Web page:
Funny thing about noir. It even works in the daytime. Saturday afternoon’s films were a double-double shot, honoring both the lovely Joan Leslie and Ida Lupino, who in many respects is the first lady of the genre. (Check out that career
.) I’d seen both movies before, but watching them in tandem brought new aspects to light.
holds up on DVD, but it seemed shockingly vital on the big screen. Humphrey Bogart’s recently paroled but not reformed thief yearns for the straight life but can only take crooked roads to get there. His performance is all twisted desperation and thwarted desire. The script, by W.R. Burnett and John Huston from Burnett’s novel, sets up a stark contrast with our leading ladies: Joan as a naïf willing to take advantage of her benefactor, Ida as the hard-bitten moll who recognizes a good man when she sees one. Raoul Walsh stages a climax that still packs a wallop.
Ida comes into her own in The Hard Way
, taking on the kind of role that buttered Joan Crawford’s bread. Little sister Joan (Leslie, not Crawford) aspires to a career in the theater, and Ida moves heaven and earth to make those dreams come true. The movie is terrifically well-cast, making excellent use of the comic Jack Carson in a dramatic role and singer Dennis Morgan as a slickster curdled by show business.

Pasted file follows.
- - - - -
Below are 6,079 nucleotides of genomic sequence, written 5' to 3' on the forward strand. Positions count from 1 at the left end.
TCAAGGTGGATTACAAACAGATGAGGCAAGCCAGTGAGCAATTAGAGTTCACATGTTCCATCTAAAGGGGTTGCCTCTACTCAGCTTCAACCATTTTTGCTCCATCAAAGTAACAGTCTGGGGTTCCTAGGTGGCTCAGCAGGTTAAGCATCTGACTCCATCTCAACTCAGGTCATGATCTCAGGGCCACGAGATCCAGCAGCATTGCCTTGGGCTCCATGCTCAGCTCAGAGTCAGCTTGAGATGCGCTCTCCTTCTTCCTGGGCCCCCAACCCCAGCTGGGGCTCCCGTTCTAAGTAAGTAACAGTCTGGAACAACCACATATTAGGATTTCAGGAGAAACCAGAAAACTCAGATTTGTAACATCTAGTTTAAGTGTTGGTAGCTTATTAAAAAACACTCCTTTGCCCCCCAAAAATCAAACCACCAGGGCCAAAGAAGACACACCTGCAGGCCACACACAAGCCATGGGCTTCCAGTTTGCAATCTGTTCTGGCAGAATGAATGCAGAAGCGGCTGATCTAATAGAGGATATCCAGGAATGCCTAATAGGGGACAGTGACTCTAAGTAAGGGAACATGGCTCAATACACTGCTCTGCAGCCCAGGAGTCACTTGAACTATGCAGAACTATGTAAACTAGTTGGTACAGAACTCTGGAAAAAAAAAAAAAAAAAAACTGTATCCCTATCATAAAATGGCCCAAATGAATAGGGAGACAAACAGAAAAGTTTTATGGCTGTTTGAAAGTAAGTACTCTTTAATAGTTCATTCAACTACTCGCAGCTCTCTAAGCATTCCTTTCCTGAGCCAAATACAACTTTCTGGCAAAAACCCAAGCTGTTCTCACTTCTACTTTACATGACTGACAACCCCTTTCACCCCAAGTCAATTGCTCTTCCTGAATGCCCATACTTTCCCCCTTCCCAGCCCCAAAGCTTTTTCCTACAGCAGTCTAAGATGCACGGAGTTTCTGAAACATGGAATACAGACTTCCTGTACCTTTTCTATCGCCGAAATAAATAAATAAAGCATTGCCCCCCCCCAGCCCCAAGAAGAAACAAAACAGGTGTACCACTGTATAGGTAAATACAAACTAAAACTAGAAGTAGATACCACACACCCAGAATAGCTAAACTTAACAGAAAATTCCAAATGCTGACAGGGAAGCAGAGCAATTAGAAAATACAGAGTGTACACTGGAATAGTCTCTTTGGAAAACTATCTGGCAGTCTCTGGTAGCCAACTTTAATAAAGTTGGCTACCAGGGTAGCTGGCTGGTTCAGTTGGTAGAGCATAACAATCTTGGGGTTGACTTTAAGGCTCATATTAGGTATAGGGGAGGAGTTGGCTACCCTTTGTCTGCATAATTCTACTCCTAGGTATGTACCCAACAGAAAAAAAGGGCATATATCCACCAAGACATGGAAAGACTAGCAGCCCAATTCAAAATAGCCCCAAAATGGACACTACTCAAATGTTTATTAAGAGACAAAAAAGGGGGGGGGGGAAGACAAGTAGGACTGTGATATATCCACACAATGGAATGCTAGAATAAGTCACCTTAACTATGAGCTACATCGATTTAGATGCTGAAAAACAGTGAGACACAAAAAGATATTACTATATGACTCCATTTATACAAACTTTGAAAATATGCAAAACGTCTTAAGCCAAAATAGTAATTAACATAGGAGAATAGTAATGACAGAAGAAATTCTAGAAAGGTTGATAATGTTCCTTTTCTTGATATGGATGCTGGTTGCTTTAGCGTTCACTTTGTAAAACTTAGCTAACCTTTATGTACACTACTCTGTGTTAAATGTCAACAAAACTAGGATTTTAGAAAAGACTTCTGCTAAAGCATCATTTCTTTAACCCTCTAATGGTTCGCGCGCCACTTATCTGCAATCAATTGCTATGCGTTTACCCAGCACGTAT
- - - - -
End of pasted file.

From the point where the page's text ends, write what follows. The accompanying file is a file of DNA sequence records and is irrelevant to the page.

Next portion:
Our host Eddie Muller said the movie’s inclusion was sort of a test case; we had to decide if The Hard Way
were truly a film noir or just a melodrama with a particularly nasty script by Peter Viertel and Daniel Fuchs. I know what my answer is. When I caught this gem on TCM a few years ago, I thought it was about as noir as it gets. Nice to know I’m not alone in that opinion.
While watching Ida today I was reminded of someone. Then, in a scene in The Hard Way
where she appeared without make-up revealing a spray of delectable freckles across her face, it hit me. Lindsay Lohan. Call me crazy.